Tuesday, November 5, 2013

Adventures in Kid Blogging

   

     I love kidblog.org. I love blogging, and even more than that, I love watching small bloggers get excited about writing for a real audience. Kidblog is a free site where teachers can create class blogs. Every student can have their own blog, their own special place to write, to publish, and to share. Kidblog gives kids a voice, and a place of their own to WRITE. 

     We began blogging slowly. On my welcome to school letter before school began, I gave out the blog address and passwords and invited students to leave three comments about themselves.

    When school began, I taught students what a blog is and what bloggers do to participate effectively in an online community. I sent parents home letters explaining what blogging is with a list of suggestions for good blog posts. (Narratives, book reviews, information about a topic they are learning, poems..etc.)I shared about my life as a reader, a writer and how blogging fits into my world in both of these areas.

      I'm reviewing constantly that bloggers write for the public, for EVERYONE in our class to read. With this thought in mind, writers have to be aware of the content they are sharing. We've reviewed what makes a good comment several times this year already. I love that each comment and each post is emailed to me through this site. We've had to discuss how a blog isn't the place to publish a "stair" comment on improvements a writer can make. A blog is a public place to have good conversations about writing, books, and our lives. This is a place to celebrate authors and their venture into digital writing. 

     Right now blogging is a choice. It's something kids can choose to do at home and sometimes in the classroom. Everyone has had the opportunity to publish one piece, and I'm sure we'll do more together. I do however, like that it remains a choice, because I think that's what keeps it motivating. And that's the big goal... motivation to write, to read, to connect as a community.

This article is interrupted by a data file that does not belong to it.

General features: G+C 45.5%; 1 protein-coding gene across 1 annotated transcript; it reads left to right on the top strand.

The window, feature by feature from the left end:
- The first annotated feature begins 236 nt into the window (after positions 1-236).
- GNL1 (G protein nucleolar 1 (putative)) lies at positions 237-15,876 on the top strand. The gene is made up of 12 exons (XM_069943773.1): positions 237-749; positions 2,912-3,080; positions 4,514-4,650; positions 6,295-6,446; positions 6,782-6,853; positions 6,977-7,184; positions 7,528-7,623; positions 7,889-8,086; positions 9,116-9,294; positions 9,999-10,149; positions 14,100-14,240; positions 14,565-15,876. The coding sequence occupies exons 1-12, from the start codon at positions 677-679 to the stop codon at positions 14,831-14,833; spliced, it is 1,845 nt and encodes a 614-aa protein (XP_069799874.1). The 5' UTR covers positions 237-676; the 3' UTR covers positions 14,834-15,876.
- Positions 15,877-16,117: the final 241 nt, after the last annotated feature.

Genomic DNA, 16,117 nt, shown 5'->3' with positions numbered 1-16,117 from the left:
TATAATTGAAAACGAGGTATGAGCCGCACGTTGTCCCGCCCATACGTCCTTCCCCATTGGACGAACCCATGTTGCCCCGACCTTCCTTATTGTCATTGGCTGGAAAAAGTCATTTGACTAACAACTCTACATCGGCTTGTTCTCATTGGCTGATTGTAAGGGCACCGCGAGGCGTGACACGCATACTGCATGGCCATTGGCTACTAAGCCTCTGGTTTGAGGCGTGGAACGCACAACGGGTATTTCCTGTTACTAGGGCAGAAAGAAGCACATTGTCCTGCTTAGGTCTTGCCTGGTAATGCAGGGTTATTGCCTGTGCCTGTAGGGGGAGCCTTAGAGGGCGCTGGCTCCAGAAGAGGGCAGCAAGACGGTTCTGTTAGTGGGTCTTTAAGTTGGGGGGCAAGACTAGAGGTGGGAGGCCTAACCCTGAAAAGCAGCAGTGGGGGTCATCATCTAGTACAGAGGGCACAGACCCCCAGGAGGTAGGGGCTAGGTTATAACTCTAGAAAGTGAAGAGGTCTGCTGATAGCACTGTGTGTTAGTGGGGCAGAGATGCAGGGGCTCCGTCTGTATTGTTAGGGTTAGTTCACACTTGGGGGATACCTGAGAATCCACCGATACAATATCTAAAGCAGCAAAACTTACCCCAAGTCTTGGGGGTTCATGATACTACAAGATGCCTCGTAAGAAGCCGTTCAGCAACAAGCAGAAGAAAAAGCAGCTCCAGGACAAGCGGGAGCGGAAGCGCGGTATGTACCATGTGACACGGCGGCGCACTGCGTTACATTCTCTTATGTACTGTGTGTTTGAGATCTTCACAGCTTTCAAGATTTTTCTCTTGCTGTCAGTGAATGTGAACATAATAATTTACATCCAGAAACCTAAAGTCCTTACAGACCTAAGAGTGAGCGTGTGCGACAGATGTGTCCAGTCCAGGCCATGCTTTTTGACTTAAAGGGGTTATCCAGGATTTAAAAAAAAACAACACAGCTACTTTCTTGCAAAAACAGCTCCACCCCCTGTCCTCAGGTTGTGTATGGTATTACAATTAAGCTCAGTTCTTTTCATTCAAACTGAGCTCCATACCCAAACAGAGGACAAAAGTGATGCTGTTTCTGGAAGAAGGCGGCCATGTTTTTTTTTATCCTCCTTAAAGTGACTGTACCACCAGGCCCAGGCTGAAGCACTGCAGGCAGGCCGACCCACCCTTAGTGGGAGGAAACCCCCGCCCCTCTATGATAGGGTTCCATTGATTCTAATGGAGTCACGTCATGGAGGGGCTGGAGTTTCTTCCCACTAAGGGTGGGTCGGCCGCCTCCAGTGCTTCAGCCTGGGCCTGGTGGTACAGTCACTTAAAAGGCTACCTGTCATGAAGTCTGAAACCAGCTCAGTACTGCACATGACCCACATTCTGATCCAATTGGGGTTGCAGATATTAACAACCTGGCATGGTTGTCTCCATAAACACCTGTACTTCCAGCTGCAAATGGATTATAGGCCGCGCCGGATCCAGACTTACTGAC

I share my enthusiasm for blogging. I love reading others' thoughts on blogs. I get most of my book recommendations through blogs. Many bloggers inspire me as a teacher, a mom, and as a writer myself.   

Here are the ways I've used Kidblog this year.


  • I post book reviews for kids to see models of quality reviews and to create a buzz in our classroom about great books they can try. I try to end with a good question so students can respond by leaving comments, sharing about their own lives as readers.


  • I post small moment stories and pictures of myself as mentor texts for kids. I'm trying to show kids how writers share their lives, their stories.


  • Kids have started posting small moment narratives to our blog.


  • Kids post book reviews of books they want others to read.


  • One student posted about her Egyptian culture and shared what language she can speak. This post inspired another student to post about her African culture and how to say hello in her family's native language.


  • During our class read aloud, The Tiger Rising I have been ending with a thick question that I post to the blog. Students are able to go home and answer the question, to start a discussion and deepen understanding of this read aloud.


  • Everyone wrote a descriptive paragraph about a haunted house for Halloween. We brought in the laptops and all students got to publish their writing on Kidblog. My email has been busy every night since with comments. Students are reading the pieces and leaving comments that celebrate the authors. 

     My kid bloggers are getting their feet wet with technology and learning how to build an online community. We still have some work to do. Wednesday when we return, we need to talk about how you don't need  three strings of exclamation points in a comment!!!!!!!!!!! :)

     Have you used blogging in your classroom? Let me know if you have any tips for our class.  

1 comment:

  1. thnx for the information..
    blog is really gud,for more information you can visit here
    Online Communities





    ReplyDelete